'Twas I that, when thou wert i'the way to heaven,
Damm'd up thy passage; when thou took'st the book
To view the Scriptures, then I turn'd the leaves,
And led thine eye.<251>
What, weep'st thou? 'tis too late; despair! Farewell:
Fools that will laugh on earth must weep in hell.
[Exit.] <252>
Enter GOOD ANGEL and EVIL ANGEL at several doors.:
GOOD ANGEL. 0 Faustus, if thou hadst given ear to me,
Innumerable joys had follow'd thee!
But thou didst love the world.
EVIL ANGEL. Gave ear to me,
And now must taste hell-pains<253> perpetually.
GOOD ANGEL. O, what will all thy riches, pleasures, pomps,
Avail thee now?
EVIL ANGEL. Nothing, but vex thee more,
To want in hell, that had on earth such store.
GOOD ANGEL. 0, thou hast lost celestial happiness,
Pleasures unspeakable, bliss without end
Hadst thou affected sweet divinity,
Hell or the devil had had no power on thee:
Hadst thou kept on that way, Faustus, behold,
[Music, while a throne descends.]
In what resplendent glory thou hadst sit<254>
In yonder throne, like those bright-shining saints,
And triumph'd over hell! That hast thou lost;
And now, poor soul, must thy good angel leave thee:
The jaws of hell are open<255> to receive thee.
[Exit. The throne ascends.]
EVIL ANGEL. Now, Faustus, let thine eyes with horror stare
[Hell is discovered.]
Into that vast perpetual torture-house:
There are the Furies tossing damned souls
On burning forks; there bodies boil<256> in lead;
There are live quarters broiling on the coals,
That ne'er can die; this ever-burning chair
Is for o'er-tortur'd souls to rest them in;
These that are fed with sops of flaming fire,
Were gluttons, and lov'd only delicates,
And laugh'd to see the poor starve at their gates:
But yet all these are nothing; thou shalt see
Ten thousand tortures that more horrid be.
FAUSTUS. O, I have seen enough to torture me!
EVIL ANGEL. Nay, thou must feel them, taste the smart of all:
He that loves pleasure must for pleasure fall:
And so I leave thee, Faustus, till anon;
Then wilt thou tumble in confusion.
[Exit. Hell disappears.—The clock strikes eleven.]
FAUSTUS. O Faustus,
Now hast thou but one bare hour to live,
And then thou must be damn'd perpetually!
Stand still, you ever-moving spheres of heaven,
That time may cease, and midnight never come;
Fair Nature's eye, rise, rise again, and make
Perpetual day; or let this hour be but
A year, a month, a week, a natural day,
That Faustus may repent and save his soul!
O lente, lente currite, noctis equi!
The stars move still, time runs, the clock will strike,
The devil will come, and Faustus must be damn'd.
O, I'll leap up to heaven!—Who pulls me down?—
See, where Christ's blood streams in the firmament!<257>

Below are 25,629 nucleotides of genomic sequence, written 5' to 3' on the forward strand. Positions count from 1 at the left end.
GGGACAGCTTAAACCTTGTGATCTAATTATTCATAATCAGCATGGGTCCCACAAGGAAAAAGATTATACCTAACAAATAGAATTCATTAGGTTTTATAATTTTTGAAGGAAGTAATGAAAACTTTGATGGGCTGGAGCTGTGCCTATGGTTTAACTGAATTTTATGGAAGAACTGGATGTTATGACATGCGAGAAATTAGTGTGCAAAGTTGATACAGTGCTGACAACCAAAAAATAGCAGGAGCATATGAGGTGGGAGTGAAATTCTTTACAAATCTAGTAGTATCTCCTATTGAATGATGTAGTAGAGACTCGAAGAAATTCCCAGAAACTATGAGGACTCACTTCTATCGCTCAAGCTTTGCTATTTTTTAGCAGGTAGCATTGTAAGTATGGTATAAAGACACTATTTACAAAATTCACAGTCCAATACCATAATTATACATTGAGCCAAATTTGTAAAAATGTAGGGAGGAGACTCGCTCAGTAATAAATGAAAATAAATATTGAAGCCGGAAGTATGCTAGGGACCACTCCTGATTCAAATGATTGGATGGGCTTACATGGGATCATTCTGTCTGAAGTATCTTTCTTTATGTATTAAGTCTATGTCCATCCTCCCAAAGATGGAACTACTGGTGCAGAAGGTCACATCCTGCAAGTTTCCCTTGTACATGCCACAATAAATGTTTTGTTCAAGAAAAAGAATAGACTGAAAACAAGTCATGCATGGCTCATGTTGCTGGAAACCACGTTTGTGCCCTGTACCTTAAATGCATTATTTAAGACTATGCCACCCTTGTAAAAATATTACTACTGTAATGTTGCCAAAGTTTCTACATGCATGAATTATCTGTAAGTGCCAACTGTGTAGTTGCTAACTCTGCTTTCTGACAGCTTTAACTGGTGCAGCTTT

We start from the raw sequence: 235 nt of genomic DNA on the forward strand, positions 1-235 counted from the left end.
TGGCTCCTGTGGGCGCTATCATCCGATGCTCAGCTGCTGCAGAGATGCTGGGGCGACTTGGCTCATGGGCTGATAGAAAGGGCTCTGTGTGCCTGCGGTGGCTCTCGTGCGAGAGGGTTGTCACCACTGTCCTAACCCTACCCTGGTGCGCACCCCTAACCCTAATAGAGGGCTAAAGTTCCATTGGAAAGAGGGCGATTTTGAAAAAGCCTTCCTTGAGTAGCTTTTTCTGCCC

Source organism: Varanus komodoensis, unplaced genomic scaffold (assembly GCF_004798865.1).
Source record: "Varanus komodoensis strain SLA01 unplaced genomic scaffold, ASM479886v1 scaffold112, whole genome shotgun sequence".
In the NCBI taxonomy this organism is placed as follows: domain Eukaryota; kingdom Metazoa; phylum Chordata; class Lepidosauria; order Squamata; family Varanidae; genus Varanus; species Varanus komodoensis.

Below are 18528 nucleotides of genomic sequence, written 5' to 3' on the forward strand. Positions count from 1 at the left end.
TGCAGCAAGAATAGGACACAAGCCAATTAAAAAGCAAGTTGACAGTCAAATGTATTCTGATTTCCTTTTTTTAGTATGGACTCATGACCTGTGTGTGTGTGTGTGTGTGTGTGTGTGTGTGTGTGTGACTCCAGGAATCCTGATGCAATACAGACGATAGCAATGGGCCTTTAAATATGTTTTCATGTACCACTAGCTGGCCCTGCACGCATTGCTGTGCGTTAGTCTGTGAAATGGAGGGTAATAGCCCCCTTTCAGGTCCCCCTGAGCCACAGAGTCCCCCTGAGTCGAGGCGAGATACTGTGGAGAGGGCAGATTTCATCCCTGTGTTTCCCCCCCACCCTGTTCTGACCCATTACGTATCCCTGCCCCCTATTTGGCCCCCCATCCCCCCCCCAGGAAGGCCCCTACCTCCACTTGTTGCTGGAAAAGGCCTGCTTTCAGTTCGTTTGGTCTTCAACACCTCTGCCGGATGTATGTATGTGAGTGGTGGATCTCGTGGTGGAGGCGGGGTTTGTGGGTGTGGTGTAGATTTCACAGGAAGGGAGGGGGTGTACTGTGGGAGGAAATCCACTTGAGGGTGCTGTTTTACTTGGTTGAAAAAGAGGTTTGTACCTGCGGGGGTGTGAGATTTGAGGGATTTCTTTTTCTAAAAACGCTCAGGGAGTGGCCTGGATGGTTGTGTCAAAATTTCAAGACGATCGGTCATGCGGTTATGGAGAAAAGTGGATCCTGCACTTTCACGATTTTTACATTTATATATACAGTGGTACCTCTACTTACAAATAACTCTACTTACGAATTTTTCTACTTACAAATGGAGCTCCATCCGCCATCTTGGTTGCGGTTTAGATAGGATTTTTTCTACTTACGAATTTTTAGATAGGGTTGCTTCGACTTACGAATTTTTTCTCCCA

One drop of blood will save me: O my Christ!—
Rend not my heart for naming of my Christ;
Yet will I call on him: O, spare me, Lucifer!—
Where is it now? 'tis gone:
And, see, a threatening arm, an<258> angry brow!
Mountains and hills, come, come, and fall on me,
And hide me from the heavy wrath of heaven!
No!
Then will I headlong run into the earth:
Gape, earth! O, no, it will not harbour me!
You stars that reign'd at my nativity,
Whose influence hath<259> allotted death and hell,
Now draw up Faustus, like a foggy mist,
Into the entrails of yon<260> labouring cloud[s],
That, when you<261> vomit forth into the air,
My limbs may issue from your smoky mouths;
But let my soul mount and ascend to heaven!
[The clock strikes the half-hour.]
O, half the hour is past! 'twill all be past anon.
O, if<262> my soul must suffer for my sin,
Impose some end to my incessant pain;
Let Faustus live in hell a thousand years,
A hundred thousand, and at last<263> be sav'd!
No end is limited to damned souls.
Why wert thou not a creature wanting soul?
Or why is this immortal that thou hast?
O, Pythagoras' metempsychosis, were that true,
This soul should fly from me, and I be chang'd
Into some brutish beast! all beasts are happy,
For, when they die,
Their souls are soon dissolv'd in elements;
But mine must live still to be plagu'd in hell.
Curs'd be the parents that engender'd me!
No, Faustus, curse thyself, curse Lucifer
That hath depriv'd thee of the joys of heaven.
[The clock strikes twelve.]
It strikes, it strikes! Now, body, turn to air,
Or Lucifer will bear thee quick to hell!
O soul, be chang'd into small water-drops,
And fall into the ocean, ne'er be found!
Thunder. Enter DEVILS.
O, mercy, heaven! look not so fierce on me!
Adders and serpents, let me breathe a while!
Ugly hell, gape not! come not, Lucifer!
I'll burn my books!—O Mephistophilis!
[Exeunt DEVILS with FAUSTUS.]
Help | Feedback | Make a request | Report an error
Classic Book Go to top